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Life in the Ice Box

How Erik hit the big time in Greenland

· Greenland Erik Inuit

Greenland is big, really big, but not much of it is what you'd call habitable. It has, nevertheless, been the home of two very different peoples. When Erik the Red arrived in the late tenth century, he was a man on the make. He was also a man on the run as he'd murdered two people in Iceland and was officially fair game albeit for a limited period. He set off into literally uncharted waters and managed to find in Greenland some of the few places there where it's possible to farm, fish and survive. He returned to Iceland, somewhat oversold the place as "Greenland" (not much of it is green to be fair) and returned with 14 ships (having lost almost the same number during the voyage) filled with his compatriots. He gave them all parcels of this new land, thereby rising up the social scale as jarl – aka top man.

He built a superior longhouse (above) and became very wealthy, with an income based not just on raising his animals but on hunting seals and polar bears for their skins and walrus and narwhal for their ivory. The ivory became highly sought all over Europe and was used to carve luxury trinkets. Erik became a wealthy man. He even got his own saga.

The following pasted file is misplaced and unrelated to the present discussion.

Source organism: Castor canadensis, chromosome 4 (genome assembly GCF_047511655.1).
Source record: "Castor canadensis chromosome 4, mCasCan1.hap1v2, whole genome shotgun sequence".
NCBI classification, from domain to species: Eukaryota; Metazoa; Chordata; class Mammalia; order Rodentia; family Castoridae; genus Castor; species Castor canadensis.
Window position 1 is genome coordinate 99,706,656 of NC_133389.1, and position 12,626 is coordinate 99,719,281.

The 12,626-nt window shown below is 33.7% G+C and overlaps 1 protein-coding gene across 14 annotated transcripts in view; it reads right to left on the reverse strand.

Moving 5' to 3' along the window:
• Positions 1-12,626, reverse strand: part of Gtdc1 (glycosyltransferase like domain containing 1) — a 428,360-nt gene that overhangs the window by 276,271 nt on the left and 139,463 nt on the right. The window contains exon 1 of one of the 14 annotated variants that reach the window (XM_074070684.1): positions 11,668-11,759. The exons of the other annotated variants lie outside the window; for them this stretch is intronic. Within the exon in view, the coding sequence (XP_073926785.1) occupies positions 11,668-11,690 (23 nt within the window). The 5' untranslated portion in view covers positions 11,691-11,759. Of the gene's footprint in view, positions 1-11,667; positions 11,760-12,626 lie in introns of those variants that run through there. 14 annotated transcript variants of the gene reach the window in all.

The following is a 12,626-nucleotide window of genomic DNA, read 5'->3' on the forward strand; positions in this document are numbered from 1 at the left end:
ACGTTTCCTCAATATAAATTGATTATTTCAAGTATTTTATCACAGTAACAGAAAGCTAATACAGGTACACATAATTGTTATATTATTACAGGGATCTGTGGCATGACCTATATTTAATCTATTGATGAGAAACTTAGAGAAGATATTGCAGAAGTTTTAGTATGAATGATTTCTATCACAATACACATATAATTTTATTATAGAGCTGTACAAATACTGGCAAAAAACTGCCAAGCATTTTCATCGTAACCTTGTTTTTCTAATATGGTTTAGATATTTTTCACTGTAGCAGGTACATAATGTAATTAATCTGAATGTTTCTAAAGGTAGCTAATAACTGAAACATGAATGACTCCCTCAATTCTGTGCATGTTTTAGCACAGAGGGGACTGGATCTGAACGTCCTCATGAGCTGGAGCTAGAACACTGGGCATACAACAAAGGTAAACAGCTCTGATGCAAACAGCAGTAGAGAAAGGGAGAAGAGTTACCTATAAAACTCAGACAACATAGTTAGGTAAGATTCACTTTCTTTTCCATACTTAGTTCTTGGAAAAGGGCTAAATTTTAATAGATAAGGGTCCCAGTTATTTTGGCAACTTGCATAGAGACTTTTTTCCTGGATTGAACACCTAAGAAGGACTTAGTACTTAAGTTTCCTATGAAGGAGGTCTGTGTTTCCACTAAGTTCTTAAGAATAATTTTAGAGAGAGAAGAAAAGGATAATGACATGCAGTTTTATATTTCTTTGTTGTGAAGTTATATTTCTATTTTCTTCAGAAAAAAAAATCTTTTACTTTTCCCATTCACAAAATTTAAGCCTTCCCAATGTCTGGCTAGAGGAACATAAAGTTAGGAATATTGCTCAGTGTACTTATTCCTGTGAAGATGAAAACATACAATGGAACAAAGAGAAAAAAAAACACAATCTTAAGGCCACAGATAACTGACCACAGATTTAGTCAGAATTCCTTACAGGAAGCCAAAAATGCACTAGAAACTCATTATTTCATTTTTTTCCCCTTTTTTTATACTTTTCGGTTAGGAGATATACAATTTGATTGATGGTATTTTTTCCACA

His wife, Thjodhildr, produced three strapping sons and a daughter. The most famous of his offspring was Leif Eriksson who was the first European to set foot on American soil, some four hundred years earlier than those Johnny-come-latelies Vespucci and Columbus. Thjodhildr (and indeed Leif) converted to Christianity much to Erik's disgust though he did build her a tiny chapel (above is a replica). This was not enough for Thjodhildr who demanded he changed his religion, too, or no sex. Poor old Erik was left to spend his later years in a somewhat monklike state. Well, at least when it came to the wife. He was a Viking, after all.

Over time, Greenland's Vikings died out. No one is quite sure why. Theories include climate change and the Black Death. Whatever the reason, they weren't there when the main migration of Inuit arrived in the 13th century having moved from Siberia to Alaska and finally finding their way to very much the kind of green spaces Erik had searched out. This was a very different culture, based on a spiritual empathy with everything in nature and fully aware of their dependence on it. These were people who, when hunting an animal, would have ceremonies to ensure that it accepted that they killed only for their survival and they used (as they still do) every last part of the creature. Not for them, the option of flogging ivory for trinkets.

Perhaps that's why they've survived in this most inhospitable of landscapes, though there's no escaping this is a tough life. The water, for instance, is so cold, there's no point learning to swim, so they have perfected something called an Arctic Roll. No, it doesn't involve cake and ice cream. It's a technique for surviving being capsized in treacherous waters. So, you tip over...

Roll under your kayak...

And bounce up like a cork on the other side. Honestly.

At least wetsuits have come to Greenland. Though sealskin does look pretty good, too.

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